Sun, Nov 27, 2011
When empathy goes too far
This is perhaps one of the only instances I have experienced where earnest, soft-hearted empathy went a bit too far. The good news is that Lucy really is getting the hang of it.
Click photo to enlarge.
11:45 pm. House quiet and dark, all asleep.
Rosie (terrified and crying): Mama! Mama! Mama!
Mama leaps out of bed and stumbles to the girls room in a sleep-fog.
Mama (gently): Hey, Rosie, what’s up? Did you have a bad dream or something?
Rosie (talking through tears): Yeah! I had a dream about a scary man…
Lucy (in a comforting, big-sisterly voice, from the top bunk): Oh, was it a robber, Rosie?
Rosie (continuing): It was a scary man in black…
Lucy (continuing to offer her comfort): Oh, that sounds like a robber! Maybe it was like the robber I heard about who tried to get into our house once. Is that true Mama? There are some scratches on our front door, Papa was telling me about it. Did a robber try to use a big bar to get into our house?
Mama (wondering if there is any way not to lie about this): Uh, no. No, I’m not sure what Papa was talking about. Don’t worry about that. Let’s try to think of something nice and peaceful. How about kittens? Rosie, would you like me to tell you a story about kittens?
Rosie (still crying): I feel scared!
Lucy (coming down from her bunk, putting her arm around Rosie): Oh, I know just how you feel, Rosie! I have scary dreams sometimes, too. One time, I had a dream that I was lying on the floor in Mama and Papa’s room, and a scary witch came in, and guess what? She killed me! (laughs) Isn’t that funny, Rosie?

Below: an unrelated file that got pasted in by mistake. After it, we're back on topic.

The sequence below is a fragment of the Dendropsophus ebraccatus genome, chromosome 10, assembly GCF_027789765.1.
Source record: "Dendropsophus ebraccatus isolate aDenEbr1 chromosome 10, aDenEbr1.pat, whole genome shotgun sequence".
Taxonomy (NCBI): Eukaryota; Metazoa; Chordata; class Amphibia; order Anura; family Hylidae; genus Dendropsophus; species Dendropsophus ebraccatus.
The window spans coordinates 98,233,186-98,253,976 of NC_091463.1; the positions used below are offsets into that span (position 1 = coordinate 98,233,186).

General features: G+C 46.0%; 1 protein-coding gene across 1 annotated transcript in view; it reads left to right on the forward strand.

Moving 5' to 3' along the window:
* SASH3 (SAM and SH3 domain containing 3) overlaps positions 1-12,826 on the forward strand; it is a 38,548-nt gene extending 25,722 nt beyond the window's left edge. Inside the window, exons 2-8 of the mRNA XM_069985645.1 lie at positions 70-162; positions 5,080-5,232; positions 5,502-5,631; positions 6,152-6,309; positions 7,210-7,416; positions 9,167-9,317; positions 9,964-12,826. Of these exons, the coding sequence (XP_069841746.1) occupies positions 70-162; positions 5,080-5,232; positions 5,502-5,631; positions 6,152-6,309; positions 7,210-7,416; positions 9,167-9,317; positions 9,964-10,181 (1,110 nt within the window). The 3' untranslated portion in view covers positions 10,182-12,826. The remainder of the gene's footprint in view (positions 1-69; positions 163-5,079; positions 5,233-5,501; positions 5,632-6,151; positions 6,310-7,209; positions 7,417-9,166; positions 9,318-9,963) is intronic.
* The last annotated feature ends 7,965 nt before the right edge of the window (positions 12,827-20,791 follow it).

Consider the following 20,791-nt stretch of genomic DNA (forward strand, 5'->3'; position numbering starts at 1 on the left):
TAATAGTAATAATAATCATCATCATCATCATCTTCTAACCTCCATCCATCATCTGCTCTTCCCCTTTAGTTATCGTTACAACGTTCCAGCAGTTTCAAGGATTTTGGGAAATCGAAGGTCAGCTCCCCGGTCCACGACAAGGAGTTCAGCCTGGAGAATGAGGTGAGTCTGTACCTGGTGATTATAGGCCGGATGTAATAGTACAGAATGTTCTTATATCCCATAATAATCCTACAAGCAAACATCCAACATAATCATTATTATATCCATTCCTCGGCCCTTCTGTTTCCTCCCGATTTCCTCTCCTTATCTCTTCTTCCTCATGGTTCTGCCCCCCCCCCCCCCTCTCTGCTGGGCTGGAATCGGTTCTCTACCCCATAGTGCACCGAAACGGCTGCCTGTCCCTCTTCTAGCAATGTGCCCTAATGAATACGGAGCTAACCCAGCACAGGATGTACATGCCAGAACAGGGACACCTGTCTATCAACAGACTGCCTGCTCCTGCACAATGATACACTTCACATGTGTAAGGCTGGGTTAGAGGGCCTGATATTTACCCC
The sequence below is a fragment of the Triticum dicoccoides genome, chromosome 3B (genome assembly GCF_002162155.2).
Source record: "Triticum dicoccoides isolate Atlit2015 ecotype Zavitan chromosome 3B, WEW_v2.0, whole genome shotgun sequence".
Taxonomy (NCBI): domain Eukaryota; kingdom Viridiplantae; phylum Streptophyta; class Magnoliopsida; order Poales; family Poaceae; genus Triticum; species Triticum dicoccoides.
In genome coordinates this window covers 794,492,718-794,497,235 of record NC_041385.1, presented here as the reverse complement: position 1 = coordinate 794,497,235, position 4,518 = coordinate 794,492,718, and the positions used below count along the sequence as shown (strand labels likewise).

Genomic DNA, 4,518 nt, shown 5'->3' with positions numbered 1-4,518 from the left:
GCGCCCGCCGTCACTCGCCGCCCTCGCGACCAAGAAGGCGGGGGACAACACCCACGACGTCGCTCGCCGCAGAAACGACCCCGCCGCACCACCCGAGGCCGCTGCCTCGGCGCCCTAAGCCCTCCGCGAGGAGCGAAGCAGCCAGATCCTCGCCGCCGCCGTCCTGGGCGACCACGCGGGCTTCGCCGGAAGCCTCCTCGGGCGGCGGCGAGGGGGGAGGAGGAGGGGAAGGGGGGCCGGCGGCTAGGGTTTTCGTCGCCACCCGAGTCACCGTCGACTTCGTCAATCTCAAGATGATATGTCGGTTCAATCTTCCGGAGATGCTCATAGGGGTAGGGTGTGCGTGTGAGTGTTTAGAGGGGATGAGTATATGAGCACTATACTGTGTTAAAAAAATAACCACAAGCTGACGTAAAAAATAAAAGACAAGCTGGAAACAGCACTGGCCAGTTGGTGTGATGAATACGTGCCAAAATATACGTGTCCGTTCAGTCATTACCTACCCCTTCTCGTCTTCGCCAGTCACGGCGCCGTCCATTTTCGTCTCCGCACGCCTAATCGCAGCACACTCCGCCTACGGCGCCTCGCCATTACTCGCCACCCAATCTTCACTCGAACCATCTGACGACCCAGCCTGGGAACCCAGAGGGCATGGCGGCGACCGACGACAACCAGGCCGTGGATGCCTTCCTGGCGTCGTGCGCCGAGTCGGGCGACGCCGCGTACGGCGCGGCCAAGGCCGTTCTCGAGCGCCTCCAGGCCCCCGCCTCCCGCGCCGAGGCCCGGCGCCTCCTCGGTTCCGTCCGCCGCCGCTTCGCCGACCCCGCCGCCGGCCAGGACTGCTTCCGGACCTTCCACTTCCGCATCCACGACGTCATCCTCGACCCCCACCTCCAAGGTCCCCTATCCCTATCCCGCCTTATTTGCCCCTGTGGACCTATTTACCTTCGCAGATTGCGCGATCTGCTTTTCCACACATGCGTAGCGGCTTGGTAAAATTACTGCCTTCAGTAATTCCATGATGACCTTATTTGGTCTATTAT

Mama (wondering if someone slipped caffeine into Lucy’s bedtime water bottle): Wow! Well, it’s hard to have a scary dream. But let’s not worry too much about the scary part right now. Do you know what we do when we have a scary dream? We say to the dream, “Stop! Go away!” Then we pray, “Jesus, keep us safe.” And then we think of something nice. So, let’s do that. What nice thing will we think about? Do you want to think about mermaids, Rosie?
(After experimenting with our 3-step nightmare regimen, Rosie requests that we go sit in the living room for a few minutes as her own room feels too scary. Lucy joins us. Mama, still hazy through her stupor, is wondering how to turn this situation back into sleepy-time. Papa has come out to join us, sensing correctly that Mama is losing control of the situation.)
Mama (sitting on the futon with the girls): Well, let’s try to think of a nice story together. How about puppies? Shall I tell you a story about puppies?
Rosie (still crying intermittently): The dream was just so scary!
Lucy (very excited about comforting Rosie): Rosie, do you want to hear about another dream I had one time? I dreamed that someone wrapped me up like a mummy and I was getting buried aliâ€”
Papa (interrupting Lucy quickly): Oh, let’s not talk more about bad dreams. Would you girls like Papa to tell you a story?
And that’s how it all got settled. Mama gratefully returned to bed, the girls got into their bunks, and Papa worked his sleepy magic. He is my hero.
The next day, Lucy told me that she thought I was “cruel” to her in the middle of the night, interrupting her stories. I listened and apologized, and then explained how I thought her nightmare stories might make Rosie feel more scared than she already was. I’m still not totally sure Lucy bought it, but we’ll keep working on it.
But the really sweet part is how much Lucy wanted to comfort Rosie, and how ready Rosie was to receive it. We see this a lot during the day, too, without the added twist of nightmare tales. One of my favorite things is to watch the girls comfort each other when one of them gets a minor injury. I guess sisterly comfort comes with some risks, but I think they’re probably worth it!